Chapter

The exhaustion of rights

David T. Keeling

in Intellectual Property Rights in EU Law Volume I: Free Movement and Competition Law

Published in print January 2004 | ISBN: 9780198259183
Published online March 2012 | e-ISBN: 9780191681912 | DOI: http://dx.doi.org/10.1093/acprof:oso/9780198259183.003.0007

Series: Oxford European Union Law Library

The exhaustion of rights

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The theory of exhaustion, in relation to patents, was based on the idea that the basic objective of the patent (namely, to reward the creative effort of the inventor and thus stimulate scientific progress) could be achieved by granting the patentee the right to make the first sale of the goods in monopoly conditions. The patentee takes his profit on the first sale and cannot expect further profits to accrue to him, after that point, from goods which he has had the advantage of selling in monopoly conditions. There is no justification, inherent in the logic of patent law, for allowing the patentee to interfere with the ordinary commercial freedom of subsequent acquirers of such goods.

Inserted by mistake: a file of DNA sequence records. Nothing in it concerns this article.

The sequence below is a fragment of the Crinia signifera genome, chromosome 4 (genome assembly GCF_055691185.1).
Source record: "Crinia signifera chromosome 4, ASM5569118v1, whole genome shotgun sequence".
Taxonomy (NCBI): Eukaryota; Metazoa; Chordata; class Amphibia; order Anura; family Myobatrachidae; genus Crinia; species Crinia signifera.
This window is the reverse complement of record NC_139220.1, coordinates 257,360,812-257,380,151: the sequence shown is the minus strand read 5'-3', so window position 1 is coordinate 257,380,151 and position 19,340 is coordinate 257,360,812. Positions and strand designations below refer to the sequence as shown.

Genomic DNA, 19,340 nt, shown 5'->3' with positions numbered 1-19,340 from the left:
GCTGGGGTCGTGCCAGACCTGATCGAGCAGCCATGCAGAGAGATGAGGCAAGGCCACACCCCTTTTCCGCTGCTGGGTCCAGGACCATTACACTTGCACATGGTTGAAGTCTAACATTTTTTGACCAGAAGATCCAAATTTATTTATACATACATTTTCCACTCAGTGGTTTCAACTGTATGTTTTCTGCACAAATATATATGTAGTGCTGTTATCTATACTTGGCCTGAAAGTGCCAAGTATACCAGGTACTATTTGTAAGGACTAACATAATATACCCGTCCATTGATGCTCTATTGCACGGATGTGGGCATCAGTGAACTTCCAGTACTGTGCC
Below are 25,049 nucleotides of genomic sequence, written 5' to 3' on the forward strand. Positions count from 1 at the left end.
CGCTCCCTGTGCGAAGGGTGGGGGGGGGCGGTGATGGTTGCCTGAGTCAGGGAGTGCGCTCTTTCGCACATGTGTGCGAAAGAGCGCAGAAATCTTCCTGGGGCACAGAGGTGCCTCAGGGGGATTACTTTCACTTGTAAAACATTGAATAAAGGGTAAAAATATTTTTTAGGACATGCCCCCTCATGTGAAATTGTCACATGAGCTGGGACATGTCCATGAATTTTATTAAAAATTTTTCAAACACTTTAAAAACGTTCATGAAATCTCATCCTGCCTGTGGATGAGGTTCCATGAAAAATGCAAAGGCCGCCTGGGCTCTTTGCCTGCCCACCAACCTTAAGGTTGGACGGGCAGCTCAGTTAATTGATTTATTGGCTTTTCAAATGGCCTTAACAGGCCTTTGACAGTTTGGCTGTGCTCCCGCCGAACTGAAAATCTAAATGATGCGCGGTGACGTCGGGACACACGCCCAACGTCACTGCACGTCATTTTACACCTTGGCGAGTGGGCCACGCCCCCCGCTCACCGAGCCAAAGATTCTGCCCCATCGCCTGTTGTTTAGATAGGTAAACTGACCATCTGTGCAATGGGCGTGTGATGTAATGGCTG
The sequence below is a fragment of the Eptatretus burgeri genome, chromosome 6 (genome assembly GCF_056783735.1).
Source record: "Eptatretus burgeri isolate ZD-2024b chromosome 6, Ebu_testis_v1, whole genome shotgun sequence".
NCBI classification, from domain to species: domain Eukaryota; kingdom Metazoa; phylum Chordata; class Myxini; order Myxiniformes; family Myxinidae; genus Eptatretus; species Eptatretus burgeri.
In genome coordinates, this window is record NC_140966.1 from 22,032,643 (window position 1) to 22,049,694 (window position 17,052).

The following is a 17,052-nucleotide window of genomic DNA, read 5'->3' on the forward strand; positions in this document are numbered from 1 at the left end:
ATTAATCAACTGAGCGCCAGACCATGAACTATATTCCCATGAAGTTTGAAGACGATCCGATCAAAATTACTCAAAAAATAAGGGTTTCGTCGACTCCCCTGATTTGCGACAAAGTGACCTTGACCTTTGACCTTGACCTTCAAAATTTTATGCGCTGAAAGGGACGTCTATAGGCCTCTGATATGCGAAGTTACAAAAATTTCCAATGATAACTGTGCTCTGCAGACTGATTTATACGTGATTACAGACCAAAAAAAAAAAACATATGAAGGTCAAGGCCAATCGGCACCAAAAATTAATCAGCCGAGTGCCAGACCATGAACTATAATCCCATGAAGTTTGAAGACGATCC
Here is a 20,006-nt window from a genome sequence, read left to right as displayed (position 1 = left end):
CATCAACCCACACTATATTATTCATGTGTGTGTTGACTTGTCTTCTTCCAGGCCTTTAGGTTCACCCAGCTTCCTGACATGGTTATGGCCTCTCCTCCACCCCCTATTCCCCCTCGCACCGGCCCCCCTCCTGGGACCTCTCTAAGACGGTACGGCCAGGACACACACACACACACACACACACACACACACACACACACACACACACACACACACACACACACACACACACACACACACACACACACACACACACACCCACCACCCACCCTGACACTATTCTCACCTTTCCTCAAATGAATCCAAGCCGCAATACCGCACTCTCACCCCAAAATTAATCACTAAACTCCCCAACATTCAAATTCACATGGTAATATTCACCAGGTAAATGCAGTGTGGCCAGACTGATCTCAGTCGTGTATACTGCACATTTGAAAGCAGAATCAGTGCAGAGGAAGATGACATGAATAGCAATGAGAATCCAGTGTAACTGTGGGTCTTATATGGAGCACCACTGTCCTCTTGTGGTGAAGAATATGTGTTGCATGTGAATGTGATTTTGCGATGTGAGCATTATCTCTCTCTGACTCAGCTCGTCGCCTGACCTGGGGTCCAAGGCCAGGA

Keywords: theory of exhaustion; patents; granting the right; monopoly conditions; patent law; commercial freedom

Chapter.  35367 words. 

Subjects: Intellectual Property Law

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